SOMETIMES a half-hour with our local paper or nightly newscast is enough to convince us the world is a pretty harsh place. But at the very same time, there are stories unfolding around the globe that we don't hear about as much. They tell of moral courage, unwavering integrity, profound caring, and sacrifice. They show us a better world.
Genuine goodness, wherever it's found, is evidence of our common Parent, the one God, who is pure good. And it points to how natural and necessary it is to open our eyes to the world, to embrace people of other cultures in our prayers, and to recognize God's universal goodness. We're often deterred from doing this because we tend mainly to see the world's troubles, and somehow sheer goodness gets lost in the picture. Certainly we can't pretend evil doesn't exist or ignore it. But we'll be of a lot more h elp in combating it as we consider the world from a different standpoint.
If we can begin to admit that creation as God actually made it must express His totally good nature as perfect Love, we can also begin to see that the world's evil can't be a permanent, God-sustained reality. It can't be a built-in part of man. This is what Christ Jesus was showing us through his healing works. His perception of man as actually God's spiritual likeness enabled him to destroy sin and disease, to expose through divine power their fraudulent nature. The Way-shower wasn't ignoring evil but g aining dominion over it. He was doing what his follower St. Paul spoke of in his second letter to the Corinthians--looking "not at the things which are seen, but at the things which are not seen: for the things which are seen are temporal; but the things which are not seen are eternal.
When the images of an evil world impress themselves on us most forcefully, it can be difficult to see any light. But in a sense, this is just the time when we can see the most light and be of most help if we're willing, through spiritual sense, to discern "the things which are not seen. The injustice "out there or even in our own lives may seem stubborn and painful. But it's not the outcome of God; it's not, therefore, an aspect of His creation. Our clear recognition of what God has done in all of its go odness can begin to make a difference in our world.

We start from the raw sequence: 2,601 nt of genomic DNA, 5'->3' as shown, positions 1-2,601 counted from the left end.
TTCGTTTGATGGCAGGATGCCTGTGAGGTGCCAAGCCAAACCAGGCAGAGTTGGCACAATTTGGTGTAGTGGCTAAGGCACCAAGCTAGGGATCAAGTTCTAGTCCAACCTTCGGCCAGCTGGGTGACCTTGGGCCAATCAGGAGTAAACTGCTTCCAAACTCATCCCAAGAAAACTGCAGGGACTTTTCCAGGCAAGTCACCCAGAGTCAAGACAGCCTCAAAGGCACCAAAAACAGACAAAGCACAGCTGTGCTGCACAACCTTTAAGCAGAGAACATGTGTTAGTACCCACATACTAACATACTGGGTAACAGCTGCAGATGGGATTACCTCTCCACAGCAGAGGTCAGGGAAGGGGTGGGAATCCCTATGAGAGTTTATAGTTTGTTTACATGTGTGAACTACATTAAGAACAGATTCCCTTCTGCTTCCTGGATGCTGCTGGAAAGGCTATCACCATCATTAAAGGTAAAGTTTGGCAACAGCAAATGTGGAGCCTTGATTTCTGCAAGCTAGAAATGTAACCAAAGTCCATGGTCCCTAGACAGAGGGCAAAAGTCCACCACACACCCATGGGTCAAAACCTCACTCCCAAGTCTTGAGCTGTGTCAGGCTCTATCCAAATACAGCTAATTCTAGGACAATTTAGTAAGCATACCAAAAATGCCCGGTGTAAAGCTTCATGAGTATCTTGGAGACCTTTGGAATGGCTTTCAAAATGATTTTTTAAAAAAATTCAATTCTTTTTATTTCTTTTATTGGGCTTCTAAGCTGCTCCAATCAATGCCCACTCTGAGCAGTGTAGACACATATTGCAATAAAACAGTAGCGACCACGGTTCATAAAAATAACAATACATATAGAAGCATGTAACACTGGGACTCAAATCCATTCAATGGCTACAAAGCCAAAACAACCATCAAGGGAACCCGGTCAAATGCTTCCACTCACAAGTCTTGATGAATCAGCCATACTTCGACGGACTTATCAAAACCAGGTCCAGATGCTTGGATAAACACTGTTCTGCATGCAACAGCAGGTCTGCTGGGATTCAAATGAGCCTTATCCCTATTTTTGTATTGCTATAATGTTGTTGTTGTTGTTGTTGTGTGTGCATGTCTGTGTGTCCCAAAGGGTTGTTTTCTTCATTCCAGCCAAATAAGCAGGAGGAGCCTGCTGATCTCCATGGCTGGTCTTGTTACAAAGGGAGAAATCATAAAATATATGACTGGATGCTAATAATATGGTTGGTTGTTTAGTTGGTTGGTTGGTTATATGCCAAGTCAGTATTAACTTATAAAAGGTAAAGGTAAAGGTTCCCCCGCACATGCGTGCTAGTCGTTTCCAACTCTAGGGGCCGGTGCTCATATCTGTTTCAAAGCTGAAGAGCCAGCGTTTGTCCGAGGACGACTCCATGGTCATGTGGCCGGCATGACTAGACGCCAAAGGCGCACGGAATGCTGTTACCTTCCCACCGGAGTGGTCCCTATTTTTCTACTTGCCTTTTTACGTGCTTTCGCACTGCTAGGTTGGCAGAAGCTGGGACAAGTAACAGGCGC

A central message of scientific Christianity is that creation in its truest sense must express the perfection of its creator. Whatever is not good, then, is not legitimate. It has no basis in spiritual reality, and that's why we can do something about it through prayer. This is quite different from seeing the world through rose-colored glasses. It isn't blind optimism; it's an opening of our eyes to what really is. As Mary Baker Eddy, the Discoverer and Founder of Christian Science, observes in Science a nd Health with Key to the Scriptures, "We must look deep into realism instead of accepting only the outward sense of things.
Despite the formidable challenges facing humanity, we've seen apparently impenetrable walls of oppression begin to crumble. Such progress is inevitable, because the world actually belongs to God. This can't help becoming more apparent as we recognize the true nature of creation to be totally spiritual, exclusively good. In the final analysis, this is the only reality. Looking deeply into it, we'll help bring healing to our world.
This is a condensed version of an article that originally appeared in the "Thinking it through column of the January 27 issue of the Christian Science Sentinel.